Where Boats Go When They Die

Images From (mostly) the Staten Island Boat Graveyard

A watery grave…a cliché if ever there was one, but no less apt.

I first discovered this place on a failed attempt, over the course of two days, to circumnavigate Staten Island in an open rowboat with several friends from the Village Community Boathouse.

We had set out from Pier 40 in Manhattan, camped overnight on Richmond, and were forced back by contrary winds on our second day.

I was so captivated by the site of these abandoned ships, I could barely man my oar.

Over the course of several years I’ve been photographing these wrecks, from land, water and air.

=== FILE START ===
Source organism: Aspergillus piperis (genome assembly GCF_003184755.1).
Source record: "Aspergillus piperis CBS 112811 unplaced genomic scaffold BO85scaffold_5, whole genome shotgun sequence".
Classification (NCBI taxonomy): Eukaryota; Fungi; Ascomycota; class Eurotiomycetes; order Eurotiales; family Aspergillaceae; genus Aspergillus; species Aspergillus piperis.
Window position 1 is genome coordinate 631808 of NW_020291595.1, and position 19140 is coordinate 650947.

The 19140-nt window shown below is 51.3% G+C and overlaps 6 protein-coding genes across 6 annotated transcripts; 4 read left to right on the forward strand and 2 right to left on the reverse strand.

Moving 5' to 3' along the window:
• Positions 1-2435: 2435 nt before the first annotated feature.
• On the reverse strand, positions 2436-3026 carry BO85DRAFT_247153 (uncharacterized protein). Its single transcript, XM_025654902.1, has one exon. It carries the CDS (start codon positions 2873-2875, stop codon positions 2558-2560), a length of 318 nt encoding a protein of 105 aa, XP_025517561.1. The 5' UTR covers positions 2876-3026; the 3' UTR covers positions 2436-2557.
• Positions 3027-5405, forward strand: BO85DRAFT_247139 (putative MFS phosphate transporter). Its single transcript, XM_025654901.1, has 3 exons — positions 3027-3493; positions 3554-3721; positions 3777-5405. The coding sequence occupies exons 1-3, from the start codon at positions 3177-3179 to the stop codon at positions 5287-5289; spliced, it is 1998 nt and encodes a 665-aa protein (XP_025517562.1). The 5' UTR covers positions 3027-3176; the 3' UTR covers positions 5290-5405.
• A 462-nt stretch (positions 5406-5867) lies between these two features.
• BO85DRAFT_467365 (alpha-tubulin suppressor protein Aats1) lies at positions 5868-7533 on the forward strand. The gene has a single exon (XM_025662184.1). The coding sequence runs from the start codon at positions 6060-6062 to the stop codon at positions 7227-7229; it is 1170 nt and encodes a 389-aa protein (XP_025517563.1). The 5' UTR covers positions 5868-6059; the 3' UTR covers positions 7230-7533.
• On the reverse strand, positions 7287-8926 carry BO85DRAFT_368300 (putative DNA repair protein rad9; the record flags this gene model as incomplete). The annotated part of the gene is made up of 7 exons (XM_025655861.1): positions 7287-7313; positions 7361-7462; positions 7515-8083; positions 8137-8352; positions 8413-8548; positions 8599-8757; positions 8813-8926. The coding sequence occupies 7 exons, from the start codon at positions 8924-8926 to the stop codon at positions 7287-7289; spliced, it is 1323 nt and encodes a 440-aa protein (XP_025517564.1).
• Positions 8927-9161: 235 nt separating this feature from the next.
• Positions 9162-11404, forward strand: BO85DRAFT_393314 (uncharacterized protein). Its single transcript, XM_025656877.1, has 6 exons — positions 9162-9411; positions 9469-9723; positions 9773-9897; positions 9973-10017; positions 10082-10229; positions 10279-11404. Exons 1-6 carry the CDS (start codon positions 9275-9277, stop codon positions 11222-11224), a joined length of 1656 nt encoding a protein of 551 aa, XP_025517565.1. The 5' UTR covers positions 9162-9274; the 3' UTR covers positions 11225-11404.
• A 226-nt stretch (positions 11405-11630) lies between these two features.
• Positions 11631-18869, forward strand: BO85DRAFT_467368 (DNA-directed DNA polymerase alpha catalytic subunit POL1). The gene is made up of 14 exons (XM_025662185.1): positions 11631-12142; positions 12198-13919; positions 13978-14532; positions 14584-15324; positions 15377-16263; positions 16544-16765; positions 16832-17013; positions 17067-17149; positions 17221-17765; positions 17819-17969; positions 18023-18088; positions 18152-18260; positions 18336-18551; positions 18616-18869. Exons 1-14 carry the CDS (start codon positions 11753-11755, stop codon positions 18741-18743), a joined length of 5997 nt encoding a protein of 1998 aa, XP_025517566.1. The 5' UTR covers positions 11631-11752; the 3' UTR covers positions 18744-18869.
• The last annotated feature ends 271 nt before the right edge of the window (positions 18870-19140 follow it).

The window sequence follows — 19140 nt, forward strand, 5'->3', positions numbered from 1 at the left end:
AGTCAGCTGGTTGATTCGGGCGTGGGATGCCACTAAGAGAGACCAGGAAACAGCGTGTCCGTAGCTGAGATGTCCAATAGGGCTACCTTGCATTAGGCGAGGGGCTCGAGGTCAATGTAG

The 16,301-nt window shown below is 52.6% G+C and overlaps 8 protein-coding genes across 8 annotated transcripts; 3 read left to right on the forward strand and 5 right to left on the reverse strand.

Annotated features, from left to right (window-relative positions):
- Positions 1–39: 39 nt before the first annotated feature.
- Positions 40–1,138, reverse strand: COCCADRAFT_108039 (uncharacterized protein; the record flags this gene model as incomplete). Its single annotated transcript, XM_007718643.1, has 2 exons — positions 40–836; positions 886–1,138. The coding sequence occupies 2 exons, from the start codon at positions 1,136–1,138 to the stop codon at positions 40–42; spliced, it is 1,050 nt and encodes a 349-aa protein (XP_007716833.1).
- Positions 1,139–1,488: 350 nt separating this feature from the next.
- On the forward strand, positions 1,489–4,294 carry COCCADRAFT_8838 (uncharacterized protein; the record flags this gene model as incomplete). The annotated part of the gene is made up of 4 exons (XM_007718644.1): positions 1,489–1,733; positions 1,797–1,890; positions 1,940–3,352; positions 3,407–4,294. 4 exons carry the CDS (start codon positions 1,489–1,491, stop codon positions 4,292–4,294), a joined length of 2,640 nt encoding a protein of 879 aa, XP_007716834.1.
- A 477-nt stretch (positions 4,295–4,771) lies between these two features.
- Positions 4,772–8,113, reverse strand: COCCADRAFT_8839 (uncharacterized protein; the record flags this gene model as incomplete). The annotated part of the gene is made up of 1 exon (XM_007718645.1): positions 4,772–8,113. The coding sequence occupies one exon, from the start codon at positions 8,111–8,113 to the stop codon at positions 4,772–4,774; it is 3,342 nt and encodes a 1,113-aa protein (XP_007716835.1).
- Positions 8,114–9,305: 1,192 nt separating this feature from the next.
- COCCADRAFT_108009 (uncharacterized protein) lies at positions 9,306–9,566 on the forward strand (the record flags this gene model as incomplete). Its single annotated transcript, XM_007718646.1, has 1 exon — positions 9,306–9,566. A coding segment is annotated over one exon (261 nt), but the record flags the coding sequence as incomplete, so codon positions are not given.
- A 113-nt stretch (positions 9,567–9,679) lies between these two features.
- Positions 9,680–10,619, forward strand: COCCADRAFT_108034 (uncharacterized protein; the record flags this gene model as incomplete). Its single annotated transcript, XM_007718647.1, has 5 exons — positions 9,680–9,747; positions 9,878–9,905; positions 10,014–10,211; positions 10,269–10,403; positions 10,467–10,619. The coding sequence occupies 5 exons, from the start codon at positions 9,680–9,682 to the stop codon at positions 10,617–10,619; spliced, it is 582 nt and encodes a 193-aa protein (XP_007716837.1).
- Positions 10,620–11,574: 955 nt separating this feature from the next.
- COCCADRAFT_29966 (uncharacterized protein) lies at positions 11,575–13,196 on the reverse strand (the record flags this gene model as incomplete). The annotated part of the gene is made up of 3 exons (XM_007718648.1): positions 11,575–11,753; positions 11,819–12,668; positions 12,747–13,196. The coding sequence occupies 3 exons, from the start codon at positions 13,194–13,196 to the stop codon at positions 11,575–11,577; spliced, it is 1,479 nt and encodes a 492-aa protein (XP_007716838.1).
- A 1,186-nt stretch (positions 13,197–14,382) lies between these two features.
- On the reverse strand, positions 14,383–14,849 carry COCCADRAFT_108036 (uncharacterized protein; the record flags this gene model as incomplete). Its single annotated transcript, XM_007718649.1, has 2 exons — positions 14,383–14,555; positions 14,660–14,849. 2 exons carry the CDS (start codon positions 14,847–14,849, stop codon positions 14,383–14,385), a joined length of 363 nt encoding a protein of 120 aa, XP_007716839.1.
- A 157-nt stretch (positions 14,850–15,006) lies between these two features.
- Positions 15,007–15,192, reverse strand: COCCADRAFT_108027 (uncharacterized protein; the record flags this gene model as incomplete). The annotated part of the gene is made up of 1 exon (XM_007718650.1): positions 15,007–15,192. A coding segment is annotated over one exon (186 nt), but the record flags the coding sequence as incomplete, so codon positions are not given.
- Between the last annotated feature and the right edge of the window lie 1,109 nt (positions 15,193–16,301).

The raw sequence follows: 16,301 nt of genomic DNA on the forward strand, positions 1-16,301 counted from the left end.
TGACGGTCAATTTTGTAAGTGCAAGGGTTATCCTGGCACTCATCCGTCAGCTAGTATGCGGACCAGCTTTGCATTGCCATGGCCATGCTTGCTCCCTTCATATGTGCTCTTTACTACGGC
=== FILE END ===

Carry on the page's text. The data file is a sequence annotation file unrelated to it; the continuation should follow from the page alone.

Every vessel is lying in the mud of the Arthur Kill, the waterway that separates Staten Island from New Jersey.

I shoot them on black and white film with my Hasselblad, hence the square format of each image.

I then make a black and white print in the darkroom (yes!- they still exist!), and apply oil paint to it.

It is what color photography was before color film, and what color photography was when these ships were in service.

It is the best way for me to pay homage to the long gone crews and passengers that once strode their decks.